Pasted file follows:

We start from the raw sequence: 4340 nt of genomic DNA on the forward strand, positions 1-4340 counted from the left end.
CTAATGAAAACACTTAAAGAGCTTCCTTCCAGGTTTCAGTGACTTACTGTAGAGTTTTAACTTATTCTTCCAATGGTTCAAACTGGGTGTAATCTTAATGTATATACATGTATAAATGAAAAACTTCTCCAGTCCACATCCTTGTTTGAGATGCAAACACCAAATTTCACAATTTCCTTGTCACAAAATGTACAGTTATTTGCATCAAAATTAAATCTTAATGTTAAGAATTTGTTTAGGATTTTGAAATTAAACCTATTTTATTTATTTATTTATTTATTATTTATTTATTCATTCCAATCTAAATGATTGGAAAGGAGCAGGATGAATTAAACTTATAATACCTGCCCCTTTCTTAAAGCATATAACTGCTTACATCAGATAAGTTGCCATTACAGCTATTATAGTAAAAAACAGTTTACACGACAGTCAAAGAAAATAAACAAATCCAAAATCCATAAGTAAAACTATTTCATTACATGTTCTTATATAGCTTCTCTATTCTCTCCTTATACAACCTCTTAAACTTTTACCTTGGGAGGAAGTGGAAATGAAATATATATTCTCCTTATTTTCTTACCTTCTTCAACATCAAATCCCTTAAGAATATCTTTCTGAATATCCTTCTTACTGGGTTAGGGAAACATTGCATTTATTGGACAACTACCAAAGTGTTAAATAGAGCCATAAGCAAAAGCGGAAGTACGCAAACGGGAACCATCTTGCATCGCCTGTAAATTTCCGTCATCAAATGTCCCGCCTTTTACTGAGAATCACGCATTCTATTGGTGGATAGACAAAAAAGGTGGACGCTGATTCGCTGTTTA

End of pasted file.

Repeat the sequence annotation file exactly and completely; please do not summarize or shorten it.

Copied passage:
We start from the raw sequence: 4340 nt of genomic DNA on the forward strand, positions 1-4340 counted from the left end.
CTAATGAAAACACTTAAAGAGCTTCCTTCCAGGTTTCAGTGACTTACTGTAGAGTTTTAACTTATTCTTCCAATGGTTCAAACTGGGTGTAATCTTAATGTATATACATGTATAAATGAAAAACTTCTCCAGTCCACATCCTTGTTTGAGATGCAAACACCAAATTTCACAATTTCCTTGTCACAAAATGTACAGTTATTTGCATCAAAATTAAATCTTAATGTTAAGAATTTGTTTAGGATTTTGAAATTAAACCTATTTTATTTATTTATTTATTTATTATTTATTTATTCATTCCAATCTAAATGATTGGAAAGGAGCAGGATGAATTAAACTTATAATACCTGCCCCTTTCTTAAAGCATATAACTGCTTACATCAGATAAGTTGCCATTACAGCTATTATAGTAAAAAACAGTTTACACGACAGTCAAAGAAAATAAACAAATCCAAAATCCATAAGTAAAACTATTTCATTACATGTTCTTATATAGCTTCTCTATTCTCTCCTTATACAACCTCTTAAACTTTTACCTTGGGAGGAAGTGGAAATGAAATATATATTCTCCTTATTTTCTTACCTTCTTCAACATCAAATCCCTTAAGAATATCTTTCTGAATATCCTTCTTACTGGGTTAGGGAAACATTGCATTTATTGGACAACTACCAAAGTGTTAAATAGAGCCATAAGCAAAAGCGGAAGTACGCAAACGGGAACCATCTTGCATCGCCTGTAAATTTCCGTCATCAAATGTCCCGCCTTTTACTGAGAATCACGCATTCTATTGGTGGATAGACAAAAAAGGTGGACGCTGATTCGCTGTTTA